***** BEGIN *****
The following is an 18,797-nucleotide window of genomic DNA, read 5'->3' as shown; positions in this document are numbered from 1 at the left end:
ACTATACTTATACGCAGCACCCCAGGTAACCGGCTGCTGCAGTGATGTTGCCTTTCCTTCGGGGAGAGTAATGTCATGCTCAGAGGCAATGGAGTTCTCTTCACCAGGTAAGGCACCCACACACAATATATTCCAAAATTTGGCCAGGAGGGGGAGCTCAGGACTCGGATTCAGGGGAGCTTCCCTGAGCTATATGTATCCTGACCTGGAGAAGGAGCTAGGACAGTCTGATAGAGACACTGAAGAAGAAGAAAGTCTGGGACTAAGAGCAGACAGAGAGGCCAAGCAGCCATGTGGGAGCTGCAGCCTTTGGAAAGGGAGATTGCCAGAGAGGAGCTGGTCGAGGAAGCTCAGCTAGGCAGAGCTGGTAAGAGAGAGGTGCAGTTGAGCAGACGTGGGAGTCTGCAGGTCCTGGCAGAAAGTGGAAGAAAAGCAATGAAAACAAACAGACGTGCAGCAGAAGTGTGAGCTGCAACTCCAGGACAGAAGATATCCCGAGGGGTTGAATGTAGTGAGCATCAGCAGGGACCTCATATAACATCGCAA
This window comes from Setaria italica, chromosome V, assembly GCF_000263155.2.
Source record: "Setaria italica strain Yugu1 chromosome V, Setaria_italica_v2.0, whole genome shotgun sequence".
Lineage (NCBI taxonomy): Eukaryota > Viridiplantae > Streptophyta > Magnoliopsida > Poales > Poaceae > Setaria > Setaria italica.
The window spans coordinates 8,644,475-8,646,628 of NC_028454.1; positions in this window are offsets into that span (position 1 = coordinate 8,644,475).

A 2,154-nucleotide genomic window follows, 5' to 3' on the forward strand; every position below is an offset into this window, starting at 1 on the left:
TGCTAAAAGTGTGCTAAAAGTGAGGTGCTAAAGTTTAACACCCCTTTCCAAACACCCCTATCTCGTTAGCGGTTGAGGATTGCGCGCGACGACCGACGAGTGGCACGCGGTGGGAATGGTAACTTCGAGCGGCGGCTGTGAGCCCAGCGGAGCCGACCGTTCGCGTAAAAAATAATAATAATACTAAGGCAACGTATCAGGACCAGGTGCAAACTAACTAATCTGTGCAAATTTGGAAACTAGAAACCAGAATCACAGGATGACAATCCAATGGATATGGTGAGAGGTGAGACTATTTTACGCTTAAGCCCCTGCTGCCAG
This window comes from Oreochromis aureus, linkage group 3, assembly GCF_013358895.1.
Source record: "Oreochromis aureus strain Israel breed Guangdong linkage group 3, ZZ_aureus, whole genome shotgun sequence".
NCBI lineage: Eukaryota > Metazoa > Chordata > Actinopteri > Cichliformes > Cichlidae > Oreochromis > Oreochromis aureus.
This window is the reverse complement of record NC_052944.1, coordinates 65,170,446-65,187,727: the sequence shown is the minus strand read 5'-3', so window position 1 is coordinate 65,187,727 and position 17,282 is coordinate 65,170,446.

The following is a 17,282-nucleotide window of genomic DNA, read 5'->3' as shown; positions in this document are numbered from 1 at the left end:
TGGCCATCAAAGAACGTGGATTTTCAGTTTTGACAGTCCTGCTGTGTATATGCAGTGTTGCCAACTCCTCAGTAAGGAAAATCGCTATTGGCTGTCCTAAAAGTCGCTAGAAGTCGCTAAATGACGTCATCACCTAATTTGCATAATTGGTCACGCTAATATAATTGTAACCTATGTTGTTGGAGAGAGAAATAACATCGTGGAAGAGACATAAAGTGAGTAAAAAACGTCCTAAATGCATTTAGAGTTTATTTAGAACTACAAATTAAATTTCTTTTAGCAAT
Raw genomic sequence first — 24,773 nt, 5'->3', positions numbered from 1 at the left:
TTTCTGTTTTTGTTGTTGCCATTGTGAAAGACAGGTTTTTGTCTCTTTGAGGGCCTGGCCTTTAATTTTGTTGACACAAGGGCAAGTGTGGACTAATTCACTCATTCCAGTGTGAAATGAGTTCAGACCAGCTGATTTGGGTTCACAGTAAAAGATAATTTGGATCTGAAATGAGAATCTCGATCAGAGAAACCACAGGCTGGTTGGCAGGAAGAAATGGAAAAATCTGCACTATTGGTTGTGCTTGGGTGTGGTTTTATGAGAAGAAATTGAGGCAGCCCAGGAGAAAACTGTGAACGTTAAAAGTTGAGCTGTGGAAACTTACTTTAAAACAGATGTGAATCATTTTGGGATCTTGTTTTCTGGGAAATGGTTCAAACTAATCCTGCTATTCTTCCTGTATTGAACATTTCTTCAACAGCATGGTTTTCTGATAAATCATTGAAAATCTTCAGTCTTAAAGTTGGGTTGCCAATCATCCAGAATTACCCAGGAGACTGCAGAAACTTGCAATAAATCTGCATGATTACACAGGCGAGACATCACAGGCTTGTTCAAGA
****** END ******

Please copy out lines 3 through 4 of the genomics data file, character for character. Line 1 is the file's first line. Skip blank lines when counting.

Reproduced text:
This window comes from Setaria italica, chromosome V, assembly GCF_000263155.2.
Source record: "Setaria italica strain Yugu1 chromosome V, Setaria_italica_v2.0, whole genome shotgun sequence".